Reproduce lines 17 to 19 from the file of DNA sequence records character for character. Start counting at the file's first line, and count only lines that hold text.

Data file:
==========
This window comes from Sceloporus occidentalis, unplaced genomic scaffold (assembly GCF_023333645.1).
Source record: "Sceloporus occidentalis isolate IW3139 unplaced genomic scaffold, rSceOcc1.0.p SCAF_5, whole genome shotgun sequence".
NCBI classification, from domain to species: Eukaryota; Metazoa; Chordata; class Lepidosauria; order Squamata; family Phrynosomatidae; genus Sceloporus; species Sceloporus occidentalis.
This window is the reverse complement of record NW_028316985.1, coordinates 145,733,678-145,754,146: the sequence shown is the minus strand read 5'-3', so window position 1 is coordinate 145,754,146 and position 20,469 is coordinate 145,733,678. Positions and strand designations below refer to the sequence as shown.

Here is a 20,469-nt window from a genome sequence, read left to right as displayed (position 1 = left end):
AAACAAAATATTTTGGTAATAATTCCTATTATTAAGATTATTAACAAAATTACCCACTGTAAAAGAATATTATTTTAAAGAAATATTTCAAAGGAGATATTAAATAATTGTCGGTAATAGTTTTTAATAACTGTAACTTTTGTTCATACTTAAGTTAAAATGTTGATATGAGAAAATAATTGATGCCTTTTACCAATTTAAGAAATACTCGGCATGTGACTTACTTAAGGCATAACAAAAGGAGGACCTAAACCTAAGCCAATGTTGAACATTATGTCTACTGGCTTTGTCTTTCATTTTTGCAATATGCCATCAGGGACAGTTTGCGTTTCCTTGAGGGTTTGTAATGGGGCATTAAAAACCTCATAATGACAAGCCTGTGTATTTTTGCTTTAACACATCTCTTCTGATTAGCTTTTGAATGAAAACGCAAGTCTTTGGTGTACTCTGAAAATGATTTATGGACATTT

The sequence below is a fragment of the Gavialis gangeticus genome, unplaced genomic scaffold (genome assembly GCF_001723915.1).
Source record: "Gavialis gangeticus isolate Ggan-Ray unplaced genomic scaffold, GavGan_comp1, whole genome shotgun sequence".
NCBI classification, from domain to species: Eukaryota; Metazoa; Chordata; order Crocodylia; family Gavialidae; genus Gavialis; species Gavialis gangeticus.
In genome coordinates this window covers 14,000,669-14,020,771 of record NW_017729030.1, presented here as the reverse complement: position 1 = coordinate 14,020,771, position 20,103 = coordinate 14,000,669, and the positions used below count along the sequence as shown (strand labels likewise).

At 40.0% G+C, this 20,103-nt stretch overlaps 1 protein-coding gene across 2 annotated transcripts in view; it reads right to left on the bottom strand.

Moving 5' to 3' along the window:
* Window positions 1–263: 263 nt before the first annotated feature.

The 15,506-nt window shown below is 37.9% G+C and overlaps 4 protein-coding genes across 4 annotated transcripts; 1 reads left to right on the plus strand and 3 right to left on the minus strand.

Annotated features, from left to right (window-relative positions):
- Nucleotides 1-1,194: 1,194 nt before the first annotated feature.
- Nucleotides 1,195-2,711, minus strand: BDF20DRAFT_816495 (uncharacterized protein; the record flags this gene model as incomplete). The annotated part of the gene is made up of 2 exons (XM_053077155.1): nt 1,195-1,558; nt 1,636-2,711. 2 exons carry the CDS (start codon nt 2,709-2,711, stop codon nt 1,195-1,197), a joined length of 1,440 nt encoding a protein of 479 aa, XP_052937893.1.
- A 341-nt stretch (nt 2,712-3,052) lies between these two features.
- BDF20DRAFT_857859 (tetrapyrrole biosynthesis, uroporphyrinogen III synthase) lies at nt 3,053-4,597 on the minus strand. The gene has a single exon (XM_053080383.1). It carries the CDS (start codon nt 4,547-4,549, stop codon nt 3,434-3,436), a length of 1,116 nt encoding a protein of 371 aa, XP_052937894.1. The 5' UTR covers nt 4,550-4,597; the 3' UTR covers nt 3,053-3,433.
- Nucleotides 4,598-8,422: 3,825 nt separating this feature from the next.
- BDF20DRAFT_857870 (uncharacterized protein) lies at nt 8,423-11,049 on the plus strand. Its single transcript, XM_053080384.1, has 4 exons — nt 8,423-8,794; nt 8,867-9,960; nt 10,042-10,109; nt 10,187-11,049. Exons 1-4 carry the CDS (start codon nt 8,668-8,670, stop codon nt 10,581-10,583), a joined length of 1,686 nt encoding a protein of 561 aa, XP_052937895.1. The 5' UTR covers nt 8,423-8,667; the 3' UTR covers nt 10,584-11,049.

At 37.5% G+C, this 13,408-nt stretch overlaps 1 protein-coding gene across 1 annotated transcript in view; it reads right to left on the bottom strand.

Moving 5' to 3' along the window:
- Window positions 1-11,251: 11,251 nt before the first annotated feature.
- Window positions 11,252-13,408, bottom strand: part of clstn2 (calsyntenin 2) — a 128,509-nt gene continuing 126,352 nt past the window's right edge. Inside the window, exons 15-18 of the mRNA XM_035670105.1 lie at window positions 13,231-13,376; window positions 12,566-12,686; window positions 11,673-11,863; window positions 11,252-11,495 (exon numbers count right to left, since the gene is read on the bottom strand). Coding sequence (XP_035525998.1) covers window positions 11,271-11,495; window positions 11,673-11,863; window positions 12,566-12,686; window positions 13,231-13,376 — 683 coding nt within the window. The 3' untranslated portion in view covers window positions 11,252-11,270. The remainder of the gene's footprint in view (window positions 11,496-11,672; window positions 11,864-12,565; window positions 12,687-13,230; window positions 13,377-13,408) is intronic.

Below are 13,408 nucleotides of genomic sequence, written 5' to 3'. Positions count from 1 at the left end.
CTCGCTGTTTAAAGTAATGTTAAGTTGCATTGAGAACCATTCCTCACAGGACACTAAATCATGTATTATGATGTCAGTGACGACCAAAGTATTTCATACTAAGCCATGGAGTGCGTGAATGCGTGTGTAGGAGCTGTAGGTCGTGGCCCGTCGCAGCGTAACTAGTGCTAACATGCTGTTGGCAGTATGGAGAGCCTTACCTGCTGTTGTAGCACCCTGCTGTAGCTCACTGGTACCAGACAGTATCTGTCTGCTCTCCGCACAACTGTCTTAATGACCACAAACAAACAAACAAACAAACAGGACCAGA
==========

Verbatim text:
- Nucleotides 1,195-2,711, minus strand: BDF20DRAFT_816495 (uncharacterized protein; the record flags this gene model as incomplete). The annotated part of the gene is made up of 2 exons (XM_053077155.1): nt 1,195-1,558; nt 1,636-2,711. 2 exons carry the CDS (start codon nt 2,709-2,711, stop codon nt 1,195-1,197), a joined length of 1,440 nt encoding a protein of 479 aa, XP_052937893.1.
- A 341-nt stretch (nt 2,712-3,052) lies between these two features.
- BDF20DRAFT_857859 (tetrapyrrole biosynthesis, uroporphyrinogen III synthase) lies at nt 3,053-4,597 on the minus strand. The gene has a single exon (XM_053080383.1). It carries the CDS (start codon nt 4,547-4,549, stop codon nt 3,434-3,436), a length of 1,116 nt encoding a protein of 371 aa, XP_052937894.1. The 5' UTR covers nt 4,550-4,597; the 3' UTR covers nt 3,053-3,433.